We disagree. Respondent clerk of court was remiss in her duties.
Section 5 (a) and (d) of RA 671323 reads:
Section 5. Duties of Public Officials and Employees. - In the performance of their duties, all public officials and employees are under obligation to:
(a) Act promptly on letters and requests - All public officials and employees shall, within fifteen (15) working days from receipt thereof, respond to letters, telegrams or other means of communications sent by the public. The reply must contain the action taken on the request.
x x x
(d) Act immediately on the public's personal transactions. - All public officials and employees must attend to anyone who wants to avail himself of the services of their offices and must, at all times, act promptly and expeditiously.
She violated the foregoing provisions. This constituted neglect of duty which cannot be countenanced. She should be reminded of her sacred duty as an officer of the court to attend to the public's queries.24 Her alleged absence when the requests were made cannot exculpate her.
Under Section 52 (C) (13) and (15), Rule IV of the Uniform Rules on Administrative Cases in the Civil Service, respondent clerk of court's infraction is classified as a light offense.
Section 52. Classification of Offenses.Ï‚Î·Î±Ã±rÎ¿blÎµÅ¡ Î½Î¹râ€ Ï…Î±l lÎ±Ï‰ lÎ¹brÎ±rÃ¿
C. The following are light offenses with corresponding penalties:
x x x
13. Failure to act promptly on letters and request within fifteen days from receipt xxx
1st Offense - Reprimand
2nd Offense - Suspension 1-30 days
3rd Offense - Dismissal
xxx xxx xxx
15. Failure to attend to anyone who wants to avail himself of the services of the office, or act promptly and expeditiously on public transactions.
1st Offense - Reprimand
2nd Offense - Suspension 1-30 days
3rd Offense - Dismissal
This being her first offense, respondent clerk of court is subject to reprimand with a stern warning that the commission of the same or similar act in the future will be dealt with more severely. She is also admonished to be more diligent in complying with the orders of the OCA. Her defiance to lawful orders does not speak well of a court employee and a member of the bar.
WHEREFORE, respondent Judge Demosthenes Magallanes is hereby found GUILTY of undue delay in rendering a decision and is FINED Twenty Thousand Pesos (
P20,000). Respondent clerk of court Atty. Gia Independencia Arinday is hereby REPRIMANDED with a STERN WARNING that the commission of the same or similar offense in the future will be dealt with more severely.
Let this order be entered in the records of Judge Magallanes and Atty. Arinday.
1 Rollo, pp. 1-7.
2 Leonardo Tayapad v. Totti Anlap, et al., id., pp. 9-11.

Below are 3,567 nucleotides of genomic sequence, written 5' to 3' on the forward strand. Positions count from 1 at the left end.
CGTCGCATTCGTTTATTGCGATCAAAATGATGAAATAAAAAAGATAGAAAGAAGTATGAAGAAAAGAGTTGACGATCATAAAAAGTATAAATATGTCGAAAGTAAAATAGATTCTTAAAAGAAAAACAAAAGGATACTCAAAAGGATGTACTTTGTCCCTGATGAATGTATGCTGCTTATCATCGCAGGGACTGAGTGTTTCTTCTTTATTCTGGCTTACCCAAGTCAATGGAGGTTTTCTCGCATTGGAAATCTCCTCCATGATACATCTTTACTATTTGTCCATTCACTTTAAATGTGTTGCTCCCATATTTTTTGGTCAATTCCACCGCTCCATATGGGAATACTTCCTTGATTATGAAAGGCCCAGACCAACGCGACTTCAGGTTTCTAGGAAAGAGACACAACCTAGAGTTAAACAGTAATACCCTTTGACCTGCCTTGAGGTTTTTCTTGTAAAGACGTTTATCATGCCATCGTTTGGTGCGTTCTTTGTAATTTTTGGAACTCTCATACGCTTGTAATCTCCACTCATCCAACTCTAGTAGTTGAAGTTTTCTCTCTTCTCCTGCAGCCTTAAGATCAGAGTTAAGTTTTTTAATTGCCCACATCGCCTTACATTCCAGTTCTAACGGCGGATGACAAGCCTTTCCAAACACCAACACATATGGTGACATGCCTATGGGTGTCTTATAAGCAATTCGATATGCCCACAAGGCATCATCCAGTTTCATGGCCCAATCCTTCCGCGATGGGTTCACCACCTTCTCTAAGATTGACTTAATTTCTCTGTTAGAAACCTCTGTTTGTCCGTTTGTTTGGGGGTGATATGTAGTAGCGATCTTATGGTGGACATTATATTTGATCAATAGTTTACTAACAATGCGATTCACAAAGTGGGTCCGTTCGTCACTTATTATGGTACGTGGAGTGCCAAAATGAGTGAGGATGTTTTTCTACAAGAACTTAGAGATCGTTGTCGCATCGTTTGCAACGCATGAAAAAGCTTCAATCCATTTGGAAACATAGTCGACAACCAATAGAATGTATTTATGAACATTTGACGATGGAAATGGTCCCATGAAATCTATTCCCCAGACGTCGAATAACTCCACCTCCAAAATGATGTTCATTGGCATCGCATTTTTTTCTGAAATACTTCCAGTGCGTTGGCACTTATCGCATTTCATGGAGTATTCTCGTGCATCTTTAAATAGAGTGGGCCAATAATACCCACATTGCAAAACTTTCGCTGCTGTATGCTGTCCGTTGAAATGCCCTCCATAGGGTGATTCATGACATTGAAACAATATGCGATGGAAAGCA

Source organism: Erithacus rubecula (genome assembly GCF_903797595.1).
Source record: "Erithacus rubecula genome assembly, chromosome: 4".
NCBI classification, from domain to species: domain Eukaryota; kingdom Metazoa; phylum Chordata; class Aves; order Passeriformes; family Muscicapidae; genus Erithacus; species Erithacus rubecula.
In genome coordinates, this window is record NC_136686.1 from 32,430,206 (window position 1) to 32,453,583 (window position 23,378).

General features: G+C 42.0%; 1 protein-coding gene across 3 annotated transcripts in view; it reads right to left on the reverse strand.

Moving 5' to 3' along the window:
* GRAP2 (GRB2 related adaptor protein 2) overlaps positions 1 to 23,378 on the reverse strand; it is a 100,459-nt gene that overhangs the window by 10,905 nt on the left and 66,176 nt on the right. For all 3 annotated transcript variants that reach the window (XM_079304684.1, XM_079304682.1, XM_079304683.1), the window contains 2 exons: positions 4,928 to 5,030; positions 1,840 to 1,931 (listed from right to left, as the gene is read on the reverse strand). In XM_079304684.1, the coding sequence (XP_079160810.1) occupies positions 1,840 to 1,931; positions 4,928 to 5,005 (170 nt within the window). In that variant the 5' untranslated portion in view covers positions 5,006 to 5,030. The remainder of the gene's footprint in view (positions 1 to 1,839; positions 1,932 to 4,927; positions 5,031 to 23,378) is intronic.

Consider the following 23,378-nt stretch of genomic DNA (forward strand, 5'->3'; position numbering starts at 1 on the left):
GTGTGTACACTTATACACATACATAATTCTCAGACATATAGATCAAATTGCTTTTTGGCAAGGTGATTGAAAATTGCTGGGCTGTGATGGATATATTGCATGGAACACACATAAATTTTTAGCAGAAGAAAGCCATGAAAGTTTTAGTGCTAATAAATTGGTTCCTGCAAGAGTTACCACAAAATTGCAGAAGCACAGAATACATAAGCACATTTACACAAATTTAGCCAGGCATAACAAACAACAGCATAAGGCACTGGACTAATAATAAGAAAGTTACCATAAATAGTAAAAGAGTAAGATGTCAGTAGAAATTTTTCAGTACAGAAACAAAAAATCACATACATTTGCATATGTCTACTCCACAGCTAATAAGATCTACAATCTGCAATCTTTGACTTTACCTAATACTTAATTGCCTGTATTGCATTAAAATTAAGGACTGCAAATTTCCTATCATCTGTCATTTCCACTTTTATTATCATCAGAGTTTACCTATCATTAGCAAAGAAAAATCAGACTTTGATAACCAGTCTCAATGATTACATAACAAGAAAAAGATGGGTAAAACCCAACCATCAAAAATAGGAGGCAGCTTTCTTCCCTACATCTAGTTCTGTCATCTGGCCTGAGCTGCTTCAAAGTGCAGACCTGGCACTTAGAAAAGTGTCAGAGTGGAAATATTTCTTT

3 August 12, 2003.
4 Rollo, p. 32.
5 Written demands dated July 7, 2003 and July 17, 2003, id., pp. 32-33.
6 People of the Philippines v. Dennis Jalbuena and Vicente Delfin.
7 People of the Philippines v. Carmen Jalbuena y Jalandoni.
8 Rollo, pp. 5-6.
9 Id., pp. 35-36.
10 Id., pp. 73-74.
11 Id., pp. 75-76.
12 Id., pp. 80-84. The OCA noted that as of January 5, 2005, the decision on the civil case was already due for release.
13 Manifestation / Motion to Withdraw, rollo, pp. 85-88.
14 Castelo v. Florendo, A.M. No. P-96-1179, 10 October 2003, 413 SCRA 219.
15 Camsa v. Rendon, 448 Phil. 1 (2003).
16 Mamaclay v. Francisco, 447 Phil. 356 (2003).
17 Section 15 (1) and (2), Article VIII of the 1987 Constitution.
18 The New Code of Judicial Conduct for the Philippine Judiciary took effect on June 1, 2004. The act complained of was committed in 1998. In any event, Sec. 6 of Canons of Judicial Ethics provided:
[A judge] should be prompt in disposing of all matters submitted to him, remembering that justice delayed is often justice denied.
19 Canon 3, Rule 3.05 provided:
Rule 3.05 - A judge shall dispose of the court's business promptly and decide cases within the required periods.
20 The New Code of Judicial Conduct for the Philippine Judiciary which took effect on June 1, 2004 superseded the Canons of Judicial Ethics and the Code of Judicial Conduct to the extent that the provisions or concepts therein are embodied in the New Code. provided, however, that in case of deficiency or absence of specific provisions in the New Code, the Canons of Judicial Ethics and the Code of Judicial Conduct shall be applicable in a suppletory character.
21 Vicente Pichon v. Judge Lucilo Rallos, 444 Phil. 131 (2003).
22 Santos v. Lorenzo, 436 Phil. 209 (2002).
23 Code of Conduct and Ethical Standards for Public Officials and Employees.
24 Muyco v. Saratan, A.M. No. P-03-1761, 2 April 2004, 427 SCRA 1.